Evictions Prompt Increase In Pet Surrenders

Dec 18, 2020

One indirect effect of lifting the eviction ban is pet owners having to choose between their pets and a place to live says animal welfare experts.
Credit Santa Rosa County Animal Shelter

Animal shelters experienced a spike in intakes after Gov. Ron DeSantis lifted the eviction ban moratorium in October. 

Jennifer Bitner, executive director of Pensacola Humane Society, said there’s been an increase of shelters asking for assistance in pulling at risk animals in the last six weeks. And the nonprofit’s help team has noticed a trend in pet owners needing housing assistance. 

“During the late summer/early fall, we experienced a lull,” said Bitner. “Not that the shelters were empty, but they weren’t reaching out for assistance. Then all of the sudden there was a spike. In conversations with our help team, we attributed it to the lift on the eviction ban.” 

When DeSantis let the eviction ban expire in October, he said the U.S. Centers for Disease Control and Prevention had imposed its own national order that prohibits landlords from evicting tenants who submit a declaration and attest that they cannot pay their rent due to the COVID-19 pandemic. But if that CDC moratorium were challenged or expires in January, it leaves tenants unprotected. 

Even outside of a pandemic, housing is a constant issue for pet owners and shelters. According to the Best Friends Animal Society, housing is one of the top reasons people cite when surrendering a pet to a shelter. 

“In some cases, original owners might sell a property and new landlords won’t accept pets,” said Bitner. “Sometimes, you get a notice so quickly there’s no time to make other arrangements.” 

At the Santa Rosa County Animal Shelter, Jessica Gutmann, manager of shelter operations, said there hasn’t been an increase in calls for owner surrenders, but she did notice a “slowdown” of adoptions during November.

In March, the shelter began suspending owner surrenders indefinitely. Escambia County Animal Shelter is also not accepting owner surrenders.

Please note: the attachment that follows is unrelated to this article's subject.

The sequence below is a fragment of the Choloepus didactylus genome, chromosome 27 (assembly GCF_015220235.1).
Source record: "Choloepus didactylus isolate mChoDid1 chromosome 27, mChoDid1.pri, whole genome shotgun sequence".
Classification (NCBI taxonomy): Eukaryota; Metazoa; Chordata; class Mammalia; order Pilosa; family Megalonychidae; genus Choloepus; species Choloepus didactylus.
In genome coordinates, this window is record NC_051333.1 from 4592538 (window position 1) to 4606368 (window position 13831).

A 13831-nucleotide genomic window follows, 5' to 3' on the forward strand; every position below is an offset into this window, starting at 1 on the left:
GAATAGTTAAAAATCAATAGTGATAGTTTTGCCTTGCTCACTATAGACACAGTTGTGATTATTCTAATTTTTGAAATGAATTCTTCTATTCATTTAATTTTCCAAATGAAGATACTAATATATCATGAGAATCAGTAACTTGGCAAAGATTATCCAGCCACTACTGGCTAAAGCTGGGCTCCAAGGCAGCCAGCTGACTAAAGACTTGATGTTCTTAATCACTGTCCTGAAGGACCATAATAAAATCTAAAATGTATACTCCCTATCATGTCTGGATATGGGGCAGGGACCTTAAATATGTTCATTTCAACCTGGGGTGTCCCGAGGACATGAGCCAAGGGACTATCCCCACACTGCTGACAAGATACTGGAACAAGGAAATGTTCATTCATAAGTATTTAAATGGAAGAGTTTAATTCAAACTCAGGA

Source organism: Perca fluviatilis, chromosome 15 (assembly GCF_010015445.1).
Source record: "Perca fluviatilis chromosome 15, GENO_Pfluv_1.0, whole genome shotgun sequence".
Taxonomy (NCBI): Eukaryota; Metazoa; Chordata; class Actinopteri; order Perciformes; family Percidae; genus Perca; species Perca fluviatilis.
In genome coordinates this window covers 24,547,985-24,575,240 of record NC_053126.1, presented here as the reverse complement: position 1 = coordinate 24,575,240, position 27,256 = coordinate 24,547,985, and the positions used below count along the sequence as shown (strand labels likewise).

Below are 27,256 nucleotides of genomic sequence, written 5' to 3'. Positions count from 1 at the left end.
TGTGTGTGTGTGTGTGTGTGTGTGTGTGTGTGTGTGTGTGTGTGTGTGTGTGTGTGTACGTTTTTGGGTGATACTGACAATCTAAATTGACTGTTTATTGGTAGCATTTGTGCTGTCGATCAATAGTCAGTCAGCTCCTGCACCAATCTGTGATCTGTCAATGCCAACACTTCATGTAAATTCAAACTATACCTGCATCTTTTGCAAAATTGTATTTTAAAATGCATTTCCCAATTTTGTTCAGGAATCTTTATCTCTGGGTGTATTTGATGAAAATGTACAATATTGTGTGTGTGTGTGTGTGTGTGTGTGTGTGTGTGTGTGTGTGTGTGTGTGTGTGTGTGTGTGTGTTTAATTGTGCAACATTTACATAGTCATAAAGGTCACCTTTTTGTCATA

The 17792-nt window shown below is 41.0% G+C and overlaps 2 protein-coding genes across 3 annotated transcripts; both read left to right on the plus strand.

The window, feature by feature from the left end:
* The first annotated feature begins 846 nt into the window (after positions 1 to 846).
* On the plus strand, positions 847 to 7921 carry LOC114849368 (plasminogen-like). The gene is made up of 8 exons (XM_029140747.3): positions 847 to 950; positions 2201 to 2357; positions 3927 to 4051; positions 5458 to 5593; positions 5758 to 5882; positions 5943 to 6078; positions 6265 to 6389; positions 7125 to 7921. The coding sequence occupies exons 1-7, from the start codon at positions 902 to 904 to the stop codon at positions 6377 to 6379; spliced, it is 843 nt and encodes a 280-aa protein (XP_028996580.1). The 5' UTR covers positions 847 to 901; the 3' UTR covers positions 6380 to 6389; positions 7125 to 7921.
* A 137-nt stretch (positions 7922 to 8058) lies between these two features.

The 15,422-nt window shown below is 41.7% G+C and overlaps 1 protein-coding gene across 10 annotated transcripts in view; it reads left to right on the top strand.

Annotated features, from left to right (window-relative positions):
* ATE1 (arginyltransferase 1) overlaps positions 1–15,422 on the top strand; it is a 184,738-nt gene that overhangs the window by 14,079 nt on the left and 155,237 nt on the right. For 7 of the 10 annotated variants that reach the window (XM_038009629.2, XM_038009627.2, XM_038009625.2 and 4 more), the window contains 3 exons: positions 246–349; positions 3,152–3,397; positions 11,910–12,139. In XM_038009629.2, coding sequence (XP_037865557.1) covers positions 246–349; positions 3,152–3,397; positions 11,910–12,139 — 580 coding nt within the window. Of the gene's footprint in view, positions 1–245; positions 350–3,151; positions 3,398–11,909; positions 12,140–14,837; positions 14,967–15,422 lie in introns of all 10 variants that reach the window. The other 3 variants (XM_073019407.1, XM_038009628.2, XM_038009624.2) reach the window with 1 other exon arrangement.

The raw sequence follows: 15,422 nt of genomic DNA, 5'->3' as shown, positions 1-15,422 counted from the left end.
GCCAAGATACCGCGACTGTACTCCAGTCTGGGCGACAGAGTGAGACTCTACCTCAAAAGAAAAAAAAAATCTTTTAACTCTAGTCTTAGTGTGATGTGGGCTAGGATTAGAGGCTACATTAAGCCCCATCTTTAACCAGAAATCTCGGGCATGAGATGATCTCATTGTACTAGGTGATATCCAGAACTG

Gutmann said owner surrenders are accepted in “extenuating circumstances” but that the shelter is working to try manage animal flow by asking owners to hold off on surrendering or making an appointment. Staff also tries to work with pet owners on ways to help them keep their pets. 

“Municipal shelters don’t have a lot of funds to help offset costs, but we can point owners to resources such as low-cost, spay-and-neuter programs or pet food pantries,” she said. “Housing is a big hurdle for animal welfare organizations because there’s so many restrictions.”

The same goes for Panhandle Animal Welfare Society (PAWS), the nonprofit holds the control for Okaloosa County’s animal control and is also an animal shelter. Director of Animal Operations Colleen Cobb said she’s experienced firsthand how difficult it can be to find housing with pets. 

“I’ve called on houses and say right away, ‘I have two dogs’ and then I hear ‘no thank you,’” she said. “Definitely, a majority of our owner surrenders are housing circumstances.” 

Cost is also a major issue when it comes to “rehoming” people and their pets. 

“When you look at pet deposits, it’s not usually covering all pets,” said Cobb. “And sometimes, a pet deposit is just extending the cost for rent.”

Lifting the eviction ban didn’t necessarily create a problem that didn’t already exist, said Bitner. 

“As an industry, we’re always trying to come up with ways to keep the pets and the people together,” she said. “That’s what makes sense. They’re family.”

It was with that goal in mind that PHS opened its Pet Resource Center, located at 817 Beverly Parkway, where staff from the Humane Society’s Safety Net Team will be available to help connect pet owners with help. The center just opened earlier this month and has a pet food pantry and supplies for families in need. Other area pet food pantries, such as 400 Paws and A Hope, have been essential resources when families have lost income during the pandemic. 

In 2021, Bitner said animal advocates across the state are looking for ways to help meet the ongoing challenge of housing — as well as other issues. But it’s nothing that can be done alone. 

“All of the local shelters work very well together and help one another,” said Bitner. “That’s our top line of defense. Things are going to change because that’s how we make progress.”  

If you’d like to take home a pet this holiday season, you can become a temporary foster for pets at Santa Rosa County Animal Shelter from Dec. 23 to Monday, Dec. 28 and for Pensacola Humane Society. You can also foster or adopt a pet from PAWS where adoptions are currently $20.